Grey Mullet on the feed

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September is one of the best months of the year to target hard fighting grey mullet. We enjoyed an evening session on the coast this evening with John Avery landing six mullet to 3lb 3oz and James Thomas a good fish of 3lb 13oz.

Combe Martin SAC Summer Rover

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Thirteen club members fished all along the North Devon and Somerset Coast Line in this Summer Rover and it was thin lipped mullet that dominated the prize table at the Rising Sun Lynmouth. James Hunter took the top two places in the event with thin Lipped grey mullet of 4lb 1oz and 3lb 12oz. In third place was John Shapland with a thin-lipped mullet of 3lb 11/2oz.

Daniel Welch tempted a thick lipped grey mullet of 3lb 7oz and a colourful wrasse.

Kevin Legge landed a brace of small eyed ray the best scaling 8lb 2oz and Rob Scoines a brace of small eyed each weighing 7lb 11oz.

The roving competition as with all Combe Martin SAC competitions was a catch and release event. Far better than the old days when the carcasses of fish were brought back to the scales. Fortunately we are still managing to meet up for a chat and pint afterwards. Many thanks to the Rising Sun for a delicious spread of sandwiches and hot chips. Much appreciated after a hard days fishing.

Spring mullet on the coast

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Several thick lipped grey mullet have been caught along the coast and have also been seen in local estuary’s. Combe Martin SAC member Graham Snow landed a fine specimen of 4lb 13.5 oz and I landed a hard fighting of fish of 3lb 4oz.

Grey mullet were once considered to be fish of the summer months but recent seasons have seen local anglers land mullet throughout the year.

Winter Mullet

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Grey mullet were once thought of as a fish of the warmer months though recent seasons have seen mullet caught from some venues all year round. Most of these mullet are thick lipped grey mullet that frequent some harbours for twelve months of the year. Several local anglers myself included have landed the species in every month of the year a feat that would have seemed improbable twenty years ago. The above fish was tempted by George Stavrakopoulos using a paternoster rig and small hooks. In addition to the mullet George tempted several other species including small pollock and gobies. I believe the above mullet is thin lipped mullet that can often be tempted during the summer months using baited spinners. Their arrival along the North Devon Coast in late winter is probably linked to spawning which could explain their reluctance to feed extensively?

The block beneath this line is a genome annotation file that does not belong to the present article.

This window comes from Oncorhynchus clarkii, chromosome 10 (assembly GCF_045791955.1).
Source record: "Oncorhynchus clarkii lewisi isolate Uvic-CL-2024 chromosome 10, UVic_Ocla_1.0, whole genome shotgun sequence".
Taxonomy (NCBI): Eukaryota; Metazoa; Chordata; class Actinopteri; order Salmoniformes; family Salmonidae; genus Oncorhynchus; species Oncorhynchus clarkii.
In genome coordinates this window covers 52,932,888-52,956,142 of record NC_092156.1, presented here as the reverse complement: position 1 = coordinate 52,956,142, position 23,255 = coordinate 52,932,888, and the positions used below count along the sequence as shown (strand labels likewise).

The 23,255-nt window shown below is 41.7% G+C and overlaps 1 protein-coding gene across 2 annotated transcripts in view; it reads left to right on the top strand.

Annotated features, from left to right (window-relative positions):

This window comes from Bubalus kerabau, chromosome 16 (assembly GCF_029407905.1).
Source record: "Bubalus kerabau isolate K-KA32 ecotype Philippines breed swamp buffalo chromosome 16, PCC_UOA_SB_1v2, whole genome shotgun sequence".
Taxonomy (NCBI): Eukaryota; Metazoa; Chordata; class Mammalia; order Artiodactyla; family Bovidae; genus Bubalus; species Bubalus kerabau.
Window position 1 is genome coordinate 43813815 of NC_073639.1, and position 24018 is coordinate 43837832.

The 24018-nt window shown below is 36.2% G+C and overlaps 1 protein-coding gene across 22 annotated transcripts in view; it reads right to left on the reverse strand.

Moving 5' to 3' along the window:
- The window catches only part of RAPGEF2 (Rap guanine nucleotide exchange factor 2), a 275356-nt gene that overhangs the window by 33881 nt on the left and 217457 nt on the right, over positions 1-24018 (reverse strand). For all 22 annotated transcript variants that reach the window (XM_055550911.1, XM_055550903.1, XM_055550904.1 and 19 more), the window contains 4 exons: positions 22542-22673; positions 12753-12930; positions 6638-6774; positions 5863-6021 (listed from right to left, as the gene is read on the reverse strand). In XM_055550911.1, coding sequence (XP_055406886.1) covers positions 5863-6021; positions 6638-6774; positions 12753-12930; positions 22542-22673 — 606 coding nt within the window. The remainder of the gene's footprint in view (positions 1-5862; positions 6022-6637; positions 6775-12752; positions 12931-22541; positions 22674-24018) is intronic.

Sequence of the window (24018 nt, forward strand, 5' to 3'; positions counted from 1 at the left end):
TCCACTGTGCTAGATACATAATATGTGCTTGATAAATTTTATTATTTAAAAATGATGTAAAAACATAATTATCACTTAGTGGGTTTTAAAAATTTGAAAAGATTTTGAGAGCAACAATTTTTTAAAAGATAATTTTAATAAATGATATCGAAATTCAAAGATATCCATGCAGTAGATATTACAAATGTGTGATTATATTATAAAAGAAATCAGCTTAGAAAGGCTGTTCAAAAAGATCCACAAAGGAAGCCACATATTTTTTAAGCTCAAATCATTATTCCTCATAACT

I have just completed reading a book on mullet fishing entitled ‘Fishing for Ghosts’ – Successful Mullet Angling ‘ By Mike Ladle and David Ridgen. The book gives a fascinating insight into mullet fishing’ one fact is obvious in that for thick lipped mullet bread is the number one bait. I cannot help but feel that there is still much to learn about catching the wily grey mullet which is why they are a worthy target for any serious angler.

Thick Lipped Grey Mullet caught from a North Devon harbour during mid February

Winter Mullet

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There was a time when the mullet fishing season started in the late spring and finished in the late autumn. Times have changed with these fish now caught all through the year. Time and experimentation could well reveal far more marks to catch these hard fighting silver ghosts during the colder months?

Daniel Welch set out after winter mullet and landed a near specimen of 3lb 14oz.



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Eighteen club members fished in Combe Martin SAC’s Christmas Rover and it was a grey mullet caught by Daniel Welch that took top spot.


A few years ago few would have considered fishing for grey mullet at the end of December but times are changing and five members targetted the species. Dan’s mullet of 3lb 7oz was the only one landed though despite several bites.